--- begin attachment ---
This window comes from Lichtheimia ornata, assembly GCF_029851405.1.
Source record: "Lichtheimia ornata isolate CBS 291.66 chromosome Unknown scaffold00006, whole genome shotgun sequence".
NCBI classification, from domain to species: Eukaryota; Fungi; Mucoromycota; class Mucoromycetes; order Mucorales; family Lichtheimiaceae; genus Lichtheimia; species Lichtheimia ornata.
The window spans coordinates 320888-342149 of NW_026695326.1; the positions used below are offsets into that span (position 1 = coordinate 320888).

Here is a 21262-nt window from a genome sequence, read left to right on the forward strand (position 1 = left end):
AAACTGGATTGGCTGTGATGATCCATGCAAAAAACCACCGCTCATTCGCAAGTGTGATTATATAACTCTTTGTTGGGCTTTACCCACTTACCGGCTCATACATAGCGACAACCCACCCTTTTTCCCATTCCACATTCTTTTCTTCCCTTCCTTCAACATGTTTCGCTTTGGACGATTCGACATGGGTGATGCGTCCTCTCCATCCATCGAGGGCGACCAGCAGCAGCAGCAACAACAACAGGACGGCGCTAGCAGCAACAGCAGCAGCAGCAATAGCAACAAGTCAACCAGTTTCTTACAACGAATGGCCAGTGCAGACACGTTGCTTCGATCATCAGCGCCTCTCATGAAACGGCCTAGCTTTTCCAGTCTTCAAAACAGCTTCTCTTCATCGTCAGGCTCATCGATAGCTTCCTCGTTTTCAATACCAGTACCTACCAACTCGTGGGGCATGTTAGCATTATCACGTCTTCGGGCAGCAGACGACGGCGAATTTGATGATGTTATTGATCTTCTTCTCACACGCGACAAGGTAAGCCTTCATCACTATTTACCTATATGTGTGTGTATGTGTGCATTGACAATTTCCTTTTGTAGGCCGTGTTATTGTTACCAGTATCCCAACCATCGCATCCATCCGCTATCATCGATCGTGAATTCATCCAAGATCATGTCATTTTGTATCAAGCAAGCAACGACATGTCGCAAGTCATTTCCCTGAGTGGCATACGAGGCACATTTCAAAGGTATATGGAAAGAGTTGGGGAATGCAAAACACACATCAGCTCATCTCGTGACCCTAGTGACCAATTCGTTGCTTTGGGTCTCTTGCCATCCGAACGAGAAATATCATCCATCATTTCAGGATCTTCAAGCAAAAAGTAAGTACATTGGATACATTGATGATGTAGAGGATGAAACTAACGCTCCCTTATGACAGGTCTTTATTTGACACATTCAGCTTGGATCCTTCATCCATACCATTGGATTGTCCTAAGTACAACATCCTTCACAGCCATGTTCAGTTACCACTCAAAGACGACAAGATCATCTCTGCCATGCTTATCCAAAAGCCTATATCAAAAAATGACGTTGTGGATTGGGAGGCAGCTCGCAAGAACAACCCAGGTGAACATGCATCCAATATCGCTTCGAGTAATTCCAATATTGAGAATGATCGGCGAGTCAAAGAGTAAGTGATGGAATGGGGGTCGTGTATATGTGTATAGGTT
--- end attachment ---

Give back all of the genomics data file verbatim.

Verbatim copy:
This window comes from Lichtheimia ornata, assembly GCF_029851405.1.
Source record: "Lichtheimia ornata isolate CBS 291.66 chromosome Unknown scaffold00006, whole genome shotgun sequence".
NCBI classification, from domain to species: Eukaryota; Fungi; Mucoromycota; class Mucoromycetes; order Mucorales; family Lichtheimiaceae; genus Lichtheimia; species Lichtheimia ornata.
The window spans coordinates 320888-342149 of NW_026695326.1; the positions used below are offsets into that span (position 1 = coordinate 320888).

Here is a 21262-nt window from a genome sequence, read left to right on the forward strand (position 1 = left end):
AAACTGGATTGGCTGTGATGATCCATGCAAAAAACCACCGCTCATTCGCAAGTGTGATTATATAACTCTTTGTTGGGCTTTACCCACTTACCGGCTCATACATAGCGACAACCCACCCTTTTTCCCATTCCACATTCTTTTCTTCCCTTCCTTCAACATGTTTCGCTTTGGACGATTCGACATGGGTGATGCGTCCTCTCCATCCATCGAGGGCGACCAGCAGCAGCAGCAACAACAACAGGACGGCGCTAGCAGCAACAGCAGCAGCAGCAATAGCAACAAGTCAACCAGTTTCTTACAACGAATGGCCAGTGCAGACACGTTGCTTCGATCATCAGCGCCTCTCATGAAACGGCCTAGCTTTTCCAGTCTTCAAAACAGCTTCTCTTCATCGTCAGGCTCATCGATAGCTTCCTCGTTTTCAATACCAGTACCTACCAACTCGTGGGGCATGTTAGCATTATCACGTCTTCGGGCAGCAGACGACGGCGAATTTGATGATGTTATTGATCTTCTTCTCACACGCGACAAGGTAAGCCTTCATCACTATTTACCTATATGTGTGTGTATGTGTGCATTGACAATTTCCTTTTGTAGGCCGTGTTATTGTTACCAGTATCCCAACCATCGCATCCATCCGCTATCATCGATCGTGAATTCATCCAAGATCATGTCATTTTGTATCAAGCAAGCAACGACATGTCGCAAGTCATTTCCCTGAGTGGCATACGAGGCACATTTCAAAGGTATATGGAAAGAGTTGGGGAATGCAAAACACACATCAGCTCATCTCGTGACCCTAGTGACCAATTCGTTGCTTTGGGTCTCTTGCCATCCGAACGAGAAATATCATCCATCATTTCAGGATCTTCAAGCAAAAAGTAAGTACATTGGATACATTGATGATGTAGAGGATGAAACTAACGCTCCCTTATGACAGGTCTTTATTTGACACATTCAGCTTGGATCCTTCATCCATACCATTGGATTGTCCTAAGTACAACATCCTTCACAGCCATGTTCAGTTACCACTCAAAGACGACAAGATCATCTCTGCCATGCTTATCCAAAAGCCTATATCAAAAAATGACGTTGTGGATTGGGAGGCAGCTCGCAAGAACAACCCAGGTGAACATGCATCCAATATCGCTTCGAGTAATTCCAATATTGAGAATGATCGGCGAGTCAAAGAGTAAGTGATGGAATGGGGGTCGTGTATATGTGTATAGGTT